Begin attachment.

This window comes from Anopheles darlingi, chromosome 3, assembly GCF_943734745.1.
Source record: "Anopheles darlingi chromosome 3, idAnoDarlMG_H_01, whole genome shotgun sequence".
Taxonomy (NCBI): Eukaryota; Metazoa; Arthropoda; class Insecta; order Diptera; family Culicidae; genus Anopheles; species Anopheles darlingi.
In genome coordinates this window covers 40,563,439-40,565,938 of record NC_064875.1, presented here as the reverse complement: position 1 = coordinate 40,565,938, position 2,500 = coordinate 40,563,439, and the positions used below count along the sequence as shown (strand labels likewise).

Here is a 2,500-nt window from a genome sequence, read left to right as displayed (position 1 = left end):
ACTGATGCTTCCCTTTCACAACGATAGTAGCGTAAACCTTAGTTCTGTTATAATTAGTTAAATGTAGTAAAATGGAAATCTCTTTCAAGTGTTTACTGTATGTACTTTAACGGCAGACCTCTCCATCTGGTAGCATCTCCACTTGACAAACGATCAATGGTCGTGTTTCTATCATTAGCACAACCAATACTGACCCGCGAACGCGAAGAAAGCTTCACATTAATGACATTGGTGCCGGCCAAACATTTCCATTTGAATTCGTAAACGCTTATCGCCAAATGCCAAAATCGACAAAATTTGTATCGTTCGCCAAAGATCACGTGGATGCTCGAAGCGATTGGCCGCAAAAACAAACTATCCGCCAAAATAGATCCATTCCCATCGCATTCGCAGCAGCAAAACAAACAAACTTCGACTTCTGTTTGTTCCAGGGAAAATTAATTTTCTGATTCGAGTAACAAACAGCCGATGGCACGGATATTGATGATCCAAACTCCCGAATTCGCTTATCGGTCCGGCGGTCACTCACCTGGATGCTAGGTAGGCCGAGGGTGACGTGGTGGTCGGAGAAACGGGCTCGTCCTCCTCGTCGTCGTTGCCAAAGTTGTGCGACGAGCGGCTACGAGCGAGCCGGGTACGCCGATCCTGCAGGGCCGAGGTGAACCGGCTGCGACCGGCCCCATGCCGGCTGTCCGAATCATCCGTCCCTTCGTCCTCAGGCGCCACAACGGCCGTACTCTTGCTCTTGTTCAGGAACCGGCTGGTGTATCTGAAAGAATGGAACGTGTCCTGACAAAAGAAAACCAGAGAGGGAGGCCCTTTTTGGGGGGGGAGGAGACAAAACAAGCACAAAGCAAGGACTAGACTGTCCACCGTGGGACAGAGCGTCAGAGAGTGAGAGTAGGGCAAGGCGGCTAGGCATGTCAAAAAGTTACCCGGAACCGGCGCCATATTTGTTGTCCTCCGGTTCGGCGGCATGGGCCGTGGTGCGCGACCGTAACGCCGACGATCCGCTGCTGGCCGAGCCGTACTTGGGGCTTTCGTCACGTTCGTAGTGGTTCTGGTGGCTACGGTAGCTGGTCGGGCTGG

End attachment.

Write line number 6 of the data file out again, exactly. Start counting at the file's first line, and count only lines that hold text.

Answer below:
ACTGATGCTTCCCTTTCACAACGATAGTAGCGTAAACCTTAGTTCTGTTATAATTAGTTAAATGTAGTAAAATGGAAATCTCTTTCAAGTGTTTACTGTATGTACTTTAACGGCAGACCTCTCCATCTGGTAGCATCTCCACTTGACAAACGATCAATGGTCGTGTTTCTATCATTAGCACAACCAATACTGACCCGCGAACGCGAAGAAAGCTTCACATTAATGACATTGGTGCCGGCCAAACATTTCCATTTGAATTCGTAAACGCTTATCGCCAAATGCCAAAATCGACAAAATTTGTATCGTTCGCCAAAGATCACGTGGATGCTCGAAGCGATTGGCCGCAAAAACAAACTATCCGCCAAAATAGATCCATTCCCATCGCATTCGCAGCAGCAAAACAAACAAACTTCGACTTCTGTTTGTTCCAGGGAAAATTAATTTTCTGATTCGAGTAACAAACAGCCGATGGCACGGATATTGATGATCCAAACTCCCGAATTCGCTTATCGGTCCGGCGGTCACTCACCTGGATGCTAGGTAGGCCGAGGGTGACGTGGTGGTCGGAGAAACGGGCTCGTCCTCCTCGTCGTCGTTGCCAAAGTTGTGCGACGAGCGGCTACGAGCGAGCCGGGTACGCCGATCCTGCAGGGCCGAGGTGAACCGGCTGCGACCGGCCCCATGCCGGCTGTCCGAATCATCCGTCCCTTCGTCCTCAGGCGCCACAACGGCCGTACTCTTGCTCTTGTTCAGGAACCGGCTGGTGTATCTGAAAGAATGGAACGTGTCCTGACAAAAGAAAACCAGAGAGGGAGGCCCTTTTTGGGGGGGGAGGAGACAAAACAAGCACAAAGCAAGGACTAGACTGTCCACCGTGGGACAGAGCGTCAGAGAGTGAGAGTAGGGCAAGGCGGCTAGGCATGTCAAAAAGTTACCCGGAACCGGCGCCATATTTGTTGTCCTCCGGTTCGGCGGCATGGGCCGTGGTGCGCGACCGTAACGCCGACGATCCGCTGCTGGCCGAGCCGTACTTGGGGCTTTCGTCACGTTCGTAGTGGTTCTGGTGGCTACGGTAGCTGGTCGGGCTGG